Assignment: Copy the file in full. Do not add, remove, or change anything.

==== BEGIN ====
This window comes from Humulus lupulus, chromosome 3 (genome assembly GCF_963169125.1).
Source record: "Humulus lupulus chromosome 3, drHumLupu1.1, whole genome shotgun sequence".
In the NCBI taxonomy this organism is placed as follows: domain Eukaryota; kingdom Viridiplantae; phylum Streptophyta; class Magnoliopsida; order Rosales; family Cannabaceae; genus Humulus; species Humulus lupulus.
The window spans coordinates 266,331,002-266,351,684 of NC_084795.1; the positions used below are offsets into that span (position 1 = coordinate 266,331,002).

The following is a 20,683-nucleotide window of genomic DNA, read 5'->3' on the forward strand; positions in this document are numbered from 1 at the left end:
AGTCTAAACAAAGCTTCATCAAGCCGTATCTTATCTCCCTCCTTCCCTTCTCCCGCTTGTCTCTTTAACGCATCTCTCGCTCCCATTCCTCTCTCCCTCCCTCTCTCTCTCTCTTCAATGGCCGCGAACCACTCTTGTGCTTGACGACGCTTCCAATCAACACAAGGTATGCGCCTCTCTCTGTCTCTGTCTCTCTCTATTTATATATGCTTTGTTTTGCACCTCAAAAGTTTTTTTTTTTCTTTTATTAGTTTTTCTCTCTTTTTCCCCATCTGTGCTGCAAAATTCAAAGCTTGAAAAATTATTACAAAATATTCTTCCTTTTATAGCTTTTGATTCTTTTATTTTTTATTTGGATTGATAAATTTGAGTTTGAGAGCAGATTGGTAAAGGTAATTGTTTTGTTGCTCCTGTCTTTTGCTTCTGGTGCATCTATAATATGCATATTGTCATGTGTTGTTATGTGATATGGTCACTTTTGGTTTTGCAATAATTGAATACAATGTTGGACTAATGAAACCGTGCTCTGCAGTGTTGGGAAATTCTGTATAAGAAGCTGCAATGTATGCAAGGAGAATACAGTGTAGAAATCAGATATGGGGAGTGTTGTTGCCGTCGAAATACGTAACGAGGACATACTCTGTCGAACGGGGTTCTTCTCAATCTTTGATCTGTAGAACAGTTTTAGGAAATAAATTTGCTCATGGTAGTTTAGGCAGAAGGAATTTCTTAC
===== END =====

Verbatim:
This window comes from Humulus lupulus, chromosome 3 (genome assembly GCF_963169125.1).
Source record: "Humulus lupulus chromosome 3, drHumLupu1.1, whole genome shotgun sequence".
In the NCBI taxonomy this organism is placed as follows: domain Eukaryota; kingdom Viridiplantae; phylum Streptophyta; class Magnoliopsida; order Rosales; family Cannabaceae; genus Humulus; species Humulus lupulus.
The window spans coordinates 266,331,002-266,351,684 of NC_084795.1; the positions used below are offsets into that span (position 1 = coordinate 266,331,002).

The following is a 20,683-nucleotide window of genomic DNA, read 5'->3' on the forward strand; positions in this document are numbered from 1 at the left end:
AGTCTAAACAAAGCTTCATCAAGCCGTATCTTATCTCCCTCCTTCCCTTCTCCCGCTTGTCTCTTTAACGCATCTCTCGCTCCCATTCCTCTCTCCCTCCCTCTCTCTCTCTCTTCAATGGCCGCGAACCACTCTTGTGCTTGACGACGCTTCCAATCAACACAAGGTATGCGCCTCTCTCTGTCTCTGTCTCTCTCTATTTATATATGCTTTGTTTTGCACCTCAAAAGTTTTTTTTTTTCTTTTATTAGTTTTTCTCTCTTTTTCCCCATCTGTGCTGCAAAATTCAAAGCTTGAAAAATTATTACAAAATATTCTTCCTTTTATAGCTTTTGATTCTTTTATTTTTTATTTGGATTGATAAATTTGAGTTTGAGAGCAGATTGGTAAAGGTAATTGTTTTGTTGCTCCTGTCTTTTGCTTCTGGTGCATCTATAATATGCATATTGTCATGTGTTGTTATGTGATATGGTCACTTTTGGTTTTGCAATAATTGAATACAATGTTGGACTAATGAAACCGTGCTCTGCAGTGTTGGGAAATTCTGTATAAGAAGCTGCAATGTATGCAAGGAGAATACAGTGTAGAAATCAGATATGGGGAGTGTTGTTGCCGTCGAAATACGTAACGAGGACATACTCTGTCGAACGGGGTTCTTCTCAATCTTTGATCTGTAGAACAGTTTTAGGAAATAAATTTGCTCATGGTAGTTTAGGCAGAAGGAATTTCTTAC